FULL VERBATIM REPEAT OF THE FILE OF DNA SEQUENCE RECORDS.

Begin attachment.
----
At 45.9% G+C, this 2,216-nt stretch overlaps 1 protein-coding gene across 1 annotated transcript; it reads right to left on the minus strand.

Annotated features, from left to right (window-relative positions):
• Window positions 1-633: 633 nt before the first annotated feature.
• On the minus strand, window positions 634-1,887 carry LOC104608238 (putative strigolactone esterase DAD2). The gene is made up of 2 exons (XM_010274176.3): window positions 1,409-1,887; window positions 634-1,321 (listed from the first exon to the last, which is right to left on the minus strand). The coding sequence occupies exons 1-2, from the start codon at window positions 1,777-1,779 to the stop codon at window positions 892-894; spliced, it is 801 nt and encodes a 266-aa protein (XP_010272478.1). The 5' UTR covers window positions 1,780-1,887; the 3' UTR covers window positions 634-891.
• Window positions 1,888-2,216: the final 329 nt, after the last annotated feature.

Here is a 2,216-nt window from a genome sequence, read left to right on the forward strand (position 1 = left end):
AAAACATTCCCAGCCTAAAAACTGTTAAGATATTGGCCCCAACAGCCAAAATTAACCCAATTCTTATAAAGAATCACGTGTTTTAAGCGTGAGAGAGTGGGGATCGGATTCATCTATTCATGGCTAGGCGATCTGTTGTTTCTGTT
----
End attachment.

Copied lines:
At 45.9% G+C, this 2,216-nt stretch overlaps 1 protein-coding gene across 1 annotated transcript; it reads right to left on the minus strand.

Annotated features, from left to right (window-relative positions):
• Window positions 1-633: 633 nt before the first annotated feature.
• On the minus strand, window positions 634-1,887 carry LOC104608238 (putative strigolactone esterase DAD2). The gene is made up of 2 exons (XM_010274176.3): window positions 1,409-1,887; window positions 634-1,321 (listed from the first exon to the last, which is right to left on the minus strand). The coding sequence occupies exons 1-2, from the start codon at window positions 1,777-1,779 to the stop codon at window positions 892-894; spliced, it is 801 nt and encodes a 266-aa protein (XP_010272478.1). The 5' UTR covers window positions 1,780-1,887; the 3' UTR covers window positions 634-891.
• Window positions 1,888-2,216: the final 329 nt, after the last annotated feature.

Here is a 2,216-nt window from a genome sequence, read left to right on the forward strand (position 1 = left end):
AAAACATTCCCAGCCTAAAAACTGTTAAGATATTGGCCCCAACAGCCAAAATTAACCCAATTCTTATAAAGAATCACGTGTTTTAAGCGTGAGAGAGTGGGGATCGGATTCATCTATTCATGGCTAGGCGATCTGTTGTTTCTGTT